Equally, they spoke of what they managed to do for their families. None overtly showed any regrets, some even saying they would have started younger if they had of known how lucrative sex work was when they were young.
‘Katz’ said, “….I remember the days I was beautiful with long flowing hair, and the money came in”.
Almost universal among the sex workers interviewed was the feeling that they had fulfilled a sense of duty in bringing up a child, caring for an ailing parent, sending a sibling through school, or building a family home.
It’s the chance of having the above successes that seems to lure young girls to Phuket or Pattaya in the hope of being able to make it too. They see the successful ones returning home with gifts, having the latest iPhone, and proudly building a house in the village. It’s an alternative to going to university, or working in a factory, which may not be possible still in many rural parts of Thailand. Until sound economic and educational opportunities exist at village level, the drift to the tourist areas in search of a livelihood through sex work will continue.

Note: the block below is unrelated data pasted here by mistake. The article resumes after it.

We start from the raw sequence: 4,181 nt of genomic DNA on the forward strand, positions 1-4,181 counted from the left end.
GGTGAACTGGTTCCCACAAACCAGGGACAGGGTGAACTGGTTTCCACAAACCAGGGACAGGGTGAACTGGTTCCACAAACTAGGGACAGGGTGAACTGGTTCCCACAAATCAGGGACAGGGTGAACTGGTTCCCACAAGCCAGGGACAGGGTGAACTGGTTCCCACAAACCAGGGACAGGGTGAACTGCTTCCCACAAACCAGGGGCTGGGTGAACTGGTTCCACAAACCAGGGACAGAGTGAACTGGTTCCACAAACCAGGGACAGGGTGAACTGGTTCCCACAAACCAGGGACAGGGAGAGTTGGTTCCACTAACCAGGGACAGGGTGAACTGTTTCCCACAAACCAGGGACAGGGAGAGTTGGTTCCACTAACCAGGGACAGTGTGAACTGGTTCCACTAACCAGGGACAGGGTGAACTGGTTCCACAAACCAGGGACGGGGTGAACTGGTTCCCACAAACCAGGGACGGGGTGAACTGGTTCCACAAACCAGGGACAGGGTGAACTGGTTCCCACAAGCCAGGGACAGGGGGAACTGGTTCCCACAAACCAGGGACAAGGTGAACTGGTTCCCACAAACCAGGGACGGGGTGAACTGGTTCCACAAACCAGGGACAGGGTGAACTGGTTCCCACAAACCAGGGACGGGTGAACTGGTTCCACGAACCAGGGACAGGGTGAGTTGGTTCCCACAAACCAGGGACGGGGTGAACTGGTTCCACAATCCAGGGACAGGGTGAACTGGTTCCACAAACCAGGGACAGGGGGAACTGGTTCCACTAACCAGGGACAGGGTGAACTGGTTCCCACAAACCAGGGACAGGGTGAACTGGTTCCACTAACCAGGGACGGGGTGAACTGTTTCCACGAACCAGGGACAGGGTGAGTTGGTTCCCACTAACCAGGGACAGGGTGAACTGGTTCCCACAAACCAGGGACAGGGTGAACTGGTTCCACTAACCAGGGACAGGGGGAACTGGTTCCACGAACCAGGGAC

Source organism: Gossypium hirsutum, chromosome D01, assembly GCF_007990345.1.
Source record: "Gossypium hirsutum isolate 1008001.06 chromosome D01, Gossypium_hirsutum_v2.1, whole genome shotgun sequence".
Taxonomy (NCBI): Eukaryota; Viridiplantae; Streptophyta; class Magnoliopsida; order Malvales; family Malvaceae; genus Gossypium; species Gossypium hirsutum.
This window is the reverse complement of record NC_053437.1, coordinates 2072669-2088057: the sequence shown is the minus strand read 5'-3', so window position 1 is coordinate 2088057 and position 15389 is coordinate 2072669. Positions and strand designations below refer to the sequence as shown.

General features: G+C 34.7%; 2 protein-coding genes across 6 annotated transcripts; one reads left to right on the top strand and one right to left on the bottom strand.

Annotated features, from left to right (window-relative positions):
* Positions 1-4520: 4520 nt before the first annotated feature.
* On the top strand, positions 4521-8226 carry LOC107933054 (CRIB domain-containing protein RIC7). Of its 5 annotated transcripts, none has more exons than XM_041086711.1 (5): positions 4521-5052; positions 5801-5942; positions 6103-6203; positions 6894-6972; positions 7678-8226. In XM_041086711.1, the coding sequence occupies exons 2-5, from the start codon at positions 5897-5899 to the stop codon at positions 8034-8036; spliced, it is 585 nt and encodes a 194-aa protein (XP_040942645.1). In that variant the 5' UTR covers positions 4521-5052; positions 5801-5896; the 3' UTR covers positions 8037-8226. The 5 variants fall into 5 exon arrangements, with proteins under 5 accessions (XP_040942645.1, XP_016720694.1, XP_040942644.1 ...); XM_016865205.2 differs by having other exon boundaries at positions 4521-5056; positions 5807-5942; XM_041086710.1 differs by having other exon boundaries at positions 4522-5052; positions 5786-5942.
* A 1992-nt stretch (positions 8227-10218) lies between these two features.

This is just one cross-section of the sex industry in Thailand. Not all are as lucky as this group. Sex workers still come from the poorer rural areas of Thailand both because of need and hope. There is no denial that trafficking and coercion does exist for others.
Education and employment opportunities in Thailand are still not available to all, keeping sex work as a viable alternative for many. Facilitating economic and educational opportunity at the village level should be a major objective.